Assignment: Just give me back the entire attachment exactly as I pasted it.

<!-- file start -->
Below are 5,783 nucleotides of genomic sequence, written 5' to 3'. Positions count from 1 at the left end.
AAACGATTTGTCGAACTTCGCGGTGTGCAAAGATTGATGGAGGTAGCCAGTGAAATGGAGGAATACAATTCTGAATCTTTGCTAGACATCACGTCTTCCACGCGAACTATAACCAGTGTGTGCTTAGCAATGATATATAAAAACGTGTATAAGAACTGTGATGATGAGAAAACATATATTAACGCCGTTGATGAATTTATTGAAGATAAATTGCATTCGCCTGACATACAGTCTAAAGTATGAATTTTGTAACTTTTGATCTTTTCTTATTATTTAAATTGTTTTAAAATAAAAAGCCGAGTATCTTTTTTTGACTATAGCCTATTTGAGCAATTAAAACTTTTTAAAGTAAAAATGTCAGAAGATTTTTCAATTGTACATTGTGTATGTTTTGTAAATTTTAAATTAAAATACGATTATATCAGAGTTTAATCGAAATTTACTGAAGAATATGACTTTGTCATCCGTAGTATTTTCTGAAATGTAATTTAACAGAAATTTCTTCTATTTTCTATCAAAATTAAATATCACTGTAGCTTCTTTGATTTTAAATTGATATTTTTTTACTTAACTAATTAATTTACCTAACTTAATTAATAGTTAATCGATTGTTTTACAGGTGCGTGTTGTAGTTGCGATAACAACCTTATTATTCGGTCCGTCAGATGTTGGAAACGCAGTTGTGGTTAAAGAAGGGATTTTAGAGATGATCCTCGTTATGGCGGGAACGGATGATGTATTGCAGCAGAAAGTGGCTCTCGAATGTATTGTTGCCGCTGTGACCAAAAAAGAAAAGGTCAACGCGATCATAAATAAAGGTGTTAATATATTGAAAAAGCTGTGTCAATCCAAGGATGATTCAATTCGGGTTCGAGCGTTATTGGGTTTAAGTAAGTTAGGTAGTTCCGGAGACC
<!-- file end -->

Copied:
Below are 5,783 nucleotides of genomic sequence, written 5' to 3'. Positions count from 1 at the left end.
AAACGATTTGTCGAACTTCGCGGTGTGCAAAGATTGATGGAGGTAGCCAGTGAAATGGAGGAATACAATTCTGAATCTTTGCTAGACATCACGTCTTCCACGCGAACTATAACCAGTGTGTGCTTAGCAATGATATATAAAAACGTGTATAAGAACTGTGATGATGAGAAAACATATATTAACGCCGTTGATGAATTTATTGAAGATAAATTGCATTCGCCTGACATACAGTCTAAAGTATGAATTTTGTAACTTTTGATCTTTTCTTATTATTTAAATTGTTTTAAAATAAAAAGCCGAGTATCTTTTTTTGACTATAGCCTATTTGAGCAATTAAAACTTTTTAAAGTAAAAATGTCAGAAGATTTTTCAATTGTACATTGTGTATGTTTTGTAAATTTTAAATTAAAATACGATTATATCAGAGTTTAATCGAAATTTACTGAAGAATATGACTTTGTCATCCGTAGTATTTTCTGAAATGTAATTTAACAGAAATTTCTTCTATTTTCTATCAAAATTAAATATCACTGTAGCTTCTTTGATTTTAAATTGATATTTTTTTACTTAACTAATTAATTTACCTAACTTAATTAATAGTTAATCGATTGTTTTACAGGTGCGTGTTGTAGTTGCGATAACAACCTTATTATTCGGTCCGTCAGATGTTGGAAACGCAGTTGTGGTTAAAGAAGGGATTTTAGAGATGATCCTCGTTATGGCGGGAACGGATGATGTATTGCAGCAGAAAGTGGCTCTCGAATGTATTGTTGCCGCTGTGACCAAAAAAGAAAAGGTCAACGCGATCATAAATAAAGGTGTTAATATATTGAAAAAGCTGTGTCAATCCAAGGATGATTCAATTCGGGTTCGAGCGTTATTGGGTTTAAGTAAGTTAGGTAGTTCCGGAGACC